Florida’s Seniors Not Immune To Proposed Medicaid Cuts
With everyone age 65 and older eligible for Medicare, seniors may be the last group that comes to mind when there's talk of Medicaid spending reductions.
But the oldest and most vulnerable in Florida could be hit hard by the Senate's health care bill.
While Medicare pays for hospital and physician care, Medicaid helps low-income seniors with nursing home care, home-based care, eyeglasses, hearing aids and dentures.
More than half a million seniors in Florida rely on Medicaid coverage, including many in rural areas, said Anne Swerlick, an analyst with the Florida Policy Institute.
"We need to keep in mind, this includes the most frail, medically complex and vulnerable residents of these areas," Swerlick said
The Robert Wood Johnson Foundation reports that Florida would lose 34 percent, or $8 billion, of its projected federal health care funding in 2022 under the Senate's proposal.
The state is facing significant growth among its oldest residents, who have the costliest and most intense health care needs, Swerlick said.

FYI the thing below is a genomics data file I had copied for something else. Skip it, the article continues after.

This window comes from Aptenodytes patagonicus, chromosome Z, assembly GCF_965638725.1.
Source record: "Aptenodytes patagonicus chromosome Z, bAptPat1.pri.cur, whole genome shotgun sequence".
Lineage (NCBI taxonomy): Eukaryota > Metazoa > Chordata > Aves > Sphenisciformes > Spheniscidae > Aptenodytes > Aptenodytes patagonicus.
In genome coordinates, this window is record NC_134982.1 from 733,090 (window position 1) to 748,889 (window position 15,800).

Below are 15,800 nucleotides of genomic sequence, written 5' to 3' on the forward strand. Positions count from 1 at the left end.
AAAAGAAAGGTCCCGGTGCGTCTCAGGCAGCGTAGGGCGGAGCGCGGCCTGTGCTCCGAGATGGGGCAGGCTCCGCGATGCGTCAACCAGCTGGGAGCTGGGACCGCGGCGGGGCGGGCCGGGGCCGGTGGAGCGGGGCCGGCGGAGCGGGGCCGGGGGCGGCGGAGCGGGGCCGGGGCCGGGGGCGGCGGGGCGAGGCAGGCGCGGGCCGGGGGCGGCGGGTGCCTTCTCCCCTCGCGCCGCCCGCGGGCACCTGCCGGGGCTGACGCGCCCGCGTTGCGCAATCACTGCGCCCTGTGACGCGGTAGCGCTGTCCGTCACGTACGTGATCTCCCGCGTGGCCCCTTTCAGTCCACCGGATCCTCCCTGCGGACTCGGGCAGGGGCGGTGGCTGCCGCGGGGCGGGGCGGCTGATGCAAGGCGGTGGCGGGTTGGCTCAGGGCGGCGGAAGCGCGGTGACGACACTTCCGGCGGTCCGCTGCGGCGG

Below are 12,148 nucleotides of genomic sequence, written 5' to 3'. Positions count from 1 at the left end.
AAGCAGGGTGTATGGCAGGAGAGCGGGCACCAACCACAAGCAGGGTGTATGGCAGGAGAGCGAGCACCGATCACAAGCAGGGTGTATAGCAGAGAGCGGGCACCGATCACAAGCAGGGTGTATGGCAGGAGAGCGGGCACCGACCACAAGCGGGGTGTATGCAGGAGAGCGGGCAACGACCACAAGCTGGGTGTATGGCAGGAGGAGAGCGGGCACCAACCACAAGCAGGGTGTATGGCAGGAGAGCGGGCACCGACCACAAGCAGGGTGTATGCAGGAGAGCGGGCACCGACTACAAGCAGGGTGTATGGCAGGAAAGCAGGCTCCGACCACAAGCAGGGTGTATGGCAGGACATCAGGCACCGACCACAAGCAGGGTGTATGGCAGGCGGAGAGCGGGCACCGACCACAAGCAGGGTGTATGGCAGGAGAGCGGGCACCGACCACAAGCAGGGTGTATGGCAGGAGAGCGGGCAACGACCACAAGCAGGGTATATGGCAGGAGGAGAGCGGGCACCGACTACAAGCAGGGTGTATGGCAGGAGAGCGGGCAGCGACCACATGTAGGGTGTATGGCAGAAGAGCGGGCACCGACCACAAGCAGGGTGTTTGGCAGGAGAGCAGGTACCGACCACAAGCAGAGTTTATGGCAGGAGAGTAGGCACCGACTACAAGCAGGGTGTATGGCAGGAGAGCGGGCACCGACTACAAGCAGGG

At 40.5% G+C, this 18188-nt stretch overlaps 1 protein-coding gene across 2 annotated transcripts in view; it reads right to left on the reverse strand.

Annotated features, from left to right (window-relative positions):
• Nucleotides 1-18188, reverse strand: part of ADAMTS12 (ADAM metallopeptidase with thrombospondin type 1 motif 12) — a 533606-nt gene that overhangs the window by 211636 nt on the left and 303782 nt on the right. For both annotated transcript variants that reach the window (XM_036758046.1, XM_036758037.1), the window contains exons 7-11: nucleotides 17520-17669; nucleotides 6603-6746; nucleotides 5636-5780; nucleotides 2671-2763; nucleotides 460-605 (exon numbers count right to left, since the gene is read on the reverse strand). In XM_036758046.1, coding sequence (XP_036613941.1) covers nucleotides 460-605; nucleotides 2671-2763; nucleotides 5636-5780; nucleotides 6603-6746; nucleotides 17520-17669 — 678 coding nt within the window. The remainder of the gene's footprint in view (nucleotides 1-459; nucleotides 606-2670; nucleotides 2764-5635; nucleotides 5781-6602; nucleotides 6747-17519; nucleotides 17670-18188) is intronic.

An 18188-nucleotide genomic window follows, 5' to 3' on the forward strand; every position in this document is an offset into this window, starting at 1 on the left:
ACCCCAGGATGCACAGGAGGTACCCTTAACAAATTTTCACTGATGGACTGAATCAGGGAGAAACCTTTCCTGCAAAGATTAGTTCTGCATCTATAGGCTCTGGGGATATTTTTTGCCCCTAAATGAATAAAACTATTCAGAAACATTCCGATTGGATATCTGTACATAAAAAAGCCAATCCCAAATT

Many of the seniors are very poor. To access Medicaid benefits, they can’t have income above 88 percent of poverty or $885 per month for a single person, she said.
Medicaid covers 61 percent of all nursing home days in Florida, she said. The program also helps seniors pay for their Medicare premiums, deductibles, co-pays and prescription drugs.
“These are all necessary in order for low-income Medicare beneficiaries to be able to access the coverage that is offered under Medicare,” Swerlick said.